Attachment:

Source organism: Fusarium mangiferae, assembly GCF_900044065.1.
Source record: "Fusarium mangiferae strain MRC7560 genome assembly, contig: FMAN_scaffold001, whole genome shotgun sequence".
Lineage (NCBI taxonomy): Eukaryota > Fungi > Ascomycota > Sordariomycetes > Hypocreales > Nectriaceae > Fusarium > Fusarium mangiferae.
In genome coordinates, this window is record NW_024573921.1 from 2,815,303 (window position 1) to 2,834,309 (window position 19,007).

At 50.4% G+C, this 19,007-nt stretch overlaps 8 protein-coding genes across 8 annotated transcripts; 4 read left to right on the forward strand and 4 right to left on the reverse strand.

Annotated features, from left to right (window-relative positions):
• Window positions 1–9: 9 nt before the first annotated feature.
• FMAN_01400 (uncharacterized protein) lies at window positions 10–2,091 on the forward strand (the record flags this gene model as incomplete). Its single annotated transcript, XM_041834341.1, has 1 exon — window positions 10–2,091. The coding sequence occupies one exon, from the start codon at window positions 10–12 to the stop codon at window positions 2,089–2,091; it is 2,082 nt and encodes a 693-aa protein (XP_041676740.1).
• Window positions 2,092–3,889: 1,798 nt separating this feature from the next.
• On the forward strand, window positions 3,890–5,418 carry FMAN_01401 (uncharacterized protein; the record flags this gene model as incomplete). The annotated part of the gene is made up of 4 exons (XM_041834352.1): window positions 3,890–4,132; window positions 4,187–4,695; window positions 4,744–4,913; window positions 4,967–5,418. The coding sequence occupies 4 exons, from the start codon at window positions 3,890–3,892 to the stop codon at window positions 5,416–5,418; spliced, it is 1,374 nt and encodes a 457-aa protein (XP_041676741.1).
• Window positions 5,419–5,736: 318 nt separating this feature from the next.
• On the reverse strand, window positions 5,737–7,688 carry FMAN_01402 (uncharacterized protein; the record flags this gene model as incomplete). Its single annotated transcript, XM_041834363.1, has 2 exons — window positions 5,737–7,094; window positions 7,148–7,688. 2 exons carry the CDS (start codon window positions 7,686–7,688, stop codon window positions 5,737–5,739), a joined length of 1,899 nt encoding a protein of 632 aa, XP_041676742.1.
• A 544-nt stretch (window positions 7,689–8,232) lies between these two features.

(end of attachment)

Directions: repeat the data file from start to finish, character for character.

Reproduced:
Source organism: Fusarium mangiferae, assembly GCF_900044065.1.
Source record: "Fusarium mangiferae strain MRC7560 genome assembly, contig: FMAN_scaffold001, whole genome shotgun sequence".
Lineage (NCBI taxonomy): Eukaryota > Fungi > Ascomycota > Sordariomycetes > Hypocreales > Nectriaceae > Fusarium > Fusarium mangiferae.
In genome coordinates, this window is record NW_024573921.1 from 2,815,303 (window position 1) to 2,834,309 (window position 19,007).

At 50.4% G+C, this 19,007-nt stretch overlaps 8 protein-coding genes across 8 annotated transcripts; 4 read left to right on the forward strand and 4 right to left on the reverse strand.

Annotated features, from left to right (window-relative positions):
• Window positions 1–9: 9 nt before the first annotated feature.
• FMAN_01400 (uncharacterized protein) lies at window positions 10–2,091 on the forward strand (the record flags this gene model as incomplete). Its single annotated transcript, XM_041834341.1, has 1 exon — window positions 10–2,091. The coding sequence occupies one exon, from the start codon at window positions 10–12 to the stop codon at window positions 2,089–2,091; it is 2,082 nt and encodes a 693-aa protein (XP_041676740.1).
• Window positions 2,092–3,889: 1,798 nt separating this feature from the next.
• On the forward strand, window positions 3,890–5,418 carry FMAN_01401 (uncharacterized protein; the record flags this gene model as incomplete). The annotated part of the gene is made up of 4 exons (XM_041834352.1): window positions 3,890–4,132; window positions 4,187–4,695; window positions 4,744–4,913; window positions 4,967–5,418. The coding sequence occupies 4 exons, from the start codon at window positions 3,890–3,892 to the stop codon at window positions 5,416–5,418; spliced, it is 1,374 nt and encodes a 457-aa protein (XP_041676741.1).
• Window positions 5,419–5,736: 318 nt separating this feature from the next.
• On the reverse strand, window positions 5,737–7,688 carry FMAN_01402 (uncharacterized protein; the record flags this gene model as incomplete). Its single annotated transcript, XM_041834363.1, has 2 exons — window positions 5,737–7,094; window positions 7,148–7,688. 2 exons carry the CDS (start codon window positions 7,686–7,688, stop codon window positions 5,737–5,739), a joined length of 1,899 nt encoding a protein of 632 aa, XP_041676742.1.
• A 544-nt stretch (window positions 7,689–8,232) lies between these two features.